The Israeli professor was pinned to the ground when local police mistook him for the perpetrator, not the victim. Yitzhak Melamed has said he was struck several times despite remaining passive.
An investigation into police officers' conduct after an anti-Semitic attack in the German city of Bonn has been dropped, authorities confirmed Monday. Professor Yitzhak Yohanan Melamed was mistakenly pinned to the ground and hit in the face by officers, who said they mistook him for the assailant.
Sebastian Buss of the Bonn prosecutors' office said that the tactics were "justified measures under police law."
Melamed, 51, an Israeli citizen who teaches at Johns Hopkins University in the US city of Baltimore, Maryland, was visiting Bonn in July 2018 when a German of Palestinian origin repeatedly knocked the yarmulke from his head.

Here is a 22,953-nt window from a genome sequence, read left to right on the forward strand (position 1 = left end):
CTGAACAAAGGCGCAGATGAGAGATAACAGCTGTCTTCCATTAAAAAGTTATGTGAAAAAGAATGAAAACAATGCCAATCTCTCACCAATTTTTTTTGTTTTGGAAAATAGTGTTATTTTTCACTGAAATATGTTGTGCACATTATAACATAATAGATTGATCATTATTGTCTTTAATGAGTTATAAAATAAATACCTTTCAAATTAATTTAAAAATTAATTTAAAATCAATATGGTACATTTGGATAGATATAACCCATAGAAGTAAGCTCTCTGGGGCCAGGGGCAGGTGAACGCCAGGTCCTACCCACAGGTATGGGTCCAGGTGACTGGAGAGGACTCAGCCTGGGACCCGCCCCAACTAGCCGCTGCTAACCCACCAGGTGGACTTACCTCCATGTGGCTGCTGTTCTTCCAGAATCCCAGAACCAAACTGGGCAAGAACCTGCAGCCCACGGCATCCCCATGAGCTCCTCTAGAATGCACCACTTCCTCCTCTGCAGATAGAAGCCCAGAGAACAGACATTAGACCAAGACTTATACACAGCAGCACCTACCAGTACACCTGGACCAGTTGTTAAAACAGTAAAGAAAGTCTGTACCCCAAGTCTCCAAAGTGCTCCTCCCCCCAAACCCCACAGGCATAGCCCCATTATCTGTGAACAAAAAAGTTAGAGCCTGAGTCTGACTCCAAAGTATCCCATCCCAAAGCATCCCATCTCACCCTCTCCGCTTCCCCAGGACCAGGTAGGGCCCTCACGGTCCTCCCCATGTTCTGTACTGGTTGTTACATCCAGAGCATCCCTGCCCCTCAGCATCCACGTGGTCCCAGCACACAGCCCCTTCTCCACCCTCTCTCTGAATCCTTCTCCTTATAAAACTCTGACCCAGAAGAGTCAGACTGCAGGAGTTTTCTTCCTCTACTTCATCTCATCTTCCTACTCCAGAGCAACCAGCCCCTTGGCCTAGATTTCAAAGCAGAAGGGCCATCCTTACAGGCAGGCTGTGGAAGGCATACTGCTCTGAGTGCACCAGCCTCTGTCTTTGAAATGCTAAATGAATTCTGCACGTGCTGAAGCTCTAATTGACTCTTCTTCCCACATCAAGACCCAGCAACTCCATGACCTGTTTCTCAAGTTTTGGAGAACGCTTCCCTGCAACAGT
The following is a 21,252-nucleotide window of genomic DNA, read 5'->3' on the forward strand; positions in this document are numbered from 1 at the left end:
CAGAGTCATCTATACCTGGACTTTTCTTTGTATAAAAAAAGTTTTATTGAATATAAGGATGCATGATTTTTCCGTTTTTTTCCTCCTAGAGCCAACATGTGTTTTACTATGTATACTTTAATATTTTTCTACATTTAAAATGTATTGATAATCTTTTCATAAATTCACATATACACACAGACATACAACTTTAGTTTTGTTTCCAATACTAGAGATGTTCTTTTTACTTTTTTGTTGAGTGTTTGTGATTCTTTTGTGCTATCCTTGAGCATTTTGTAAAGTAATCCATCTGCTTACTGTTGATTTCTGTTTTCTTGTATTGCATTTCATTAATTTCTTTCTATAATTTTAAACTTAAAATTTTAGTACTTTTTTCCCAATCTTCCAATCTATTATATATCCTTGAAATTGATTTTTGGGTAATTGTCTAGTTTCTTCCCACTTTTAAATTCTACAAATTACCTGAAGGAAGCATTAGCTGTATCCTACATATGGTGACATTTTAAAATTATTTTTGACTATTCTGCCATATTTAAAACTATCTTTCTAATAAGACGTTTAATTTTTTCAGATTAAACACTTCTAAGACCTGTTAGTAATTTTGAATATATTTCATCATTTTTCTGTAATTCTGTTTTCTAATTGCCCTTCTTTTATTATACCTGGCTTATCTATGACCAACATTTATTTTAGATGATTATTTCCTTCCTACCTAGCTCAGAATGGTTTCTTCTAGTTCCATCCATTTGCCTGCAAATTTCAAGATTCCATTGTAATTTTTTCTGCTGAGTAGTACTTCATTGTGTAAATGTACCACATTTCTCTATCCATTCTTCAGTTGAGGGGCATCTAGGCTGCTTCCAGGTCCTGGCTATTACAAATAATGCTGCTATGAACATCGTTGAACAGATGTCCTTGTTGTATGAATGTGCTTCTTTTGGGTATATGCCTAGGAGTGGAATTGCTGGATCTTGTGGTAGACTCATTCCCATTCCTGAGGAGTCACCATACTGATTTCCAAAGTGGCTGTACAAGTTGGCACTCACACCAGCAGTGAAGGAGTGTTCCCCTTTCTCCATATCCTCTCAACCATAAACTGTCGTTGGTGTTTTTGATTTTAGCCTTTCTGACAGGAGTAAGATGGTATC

Police responding to the incident mistook Melamed for the aggressor. They pinned him to the ground and struck him. The officers have claimed they did so after Melamed resisted attempts to subdue him.
The professor, however, has said he was struck dozens of times despite having been "not 100, but 500 percent passive."
Bonn Police Chief Ursula Brohl-Sowa called it "a terrible and regrettable misunderstanding" and apologized to Melamed in person.
Then 20 years old, the assailant was brought to a local psychiatric hospital but was later released. He is still under investigation over the incident.
In Bonn, 2,000 locals held a rally in support of the professor in which men donned yarmulkes and many carried the Israeli and German flags.
On Tuesday, Melamed told the local newspaper Bonner Stadt-Anzeiger: "My only reaction is that, unfortunately, you have a racist and corrupt police system."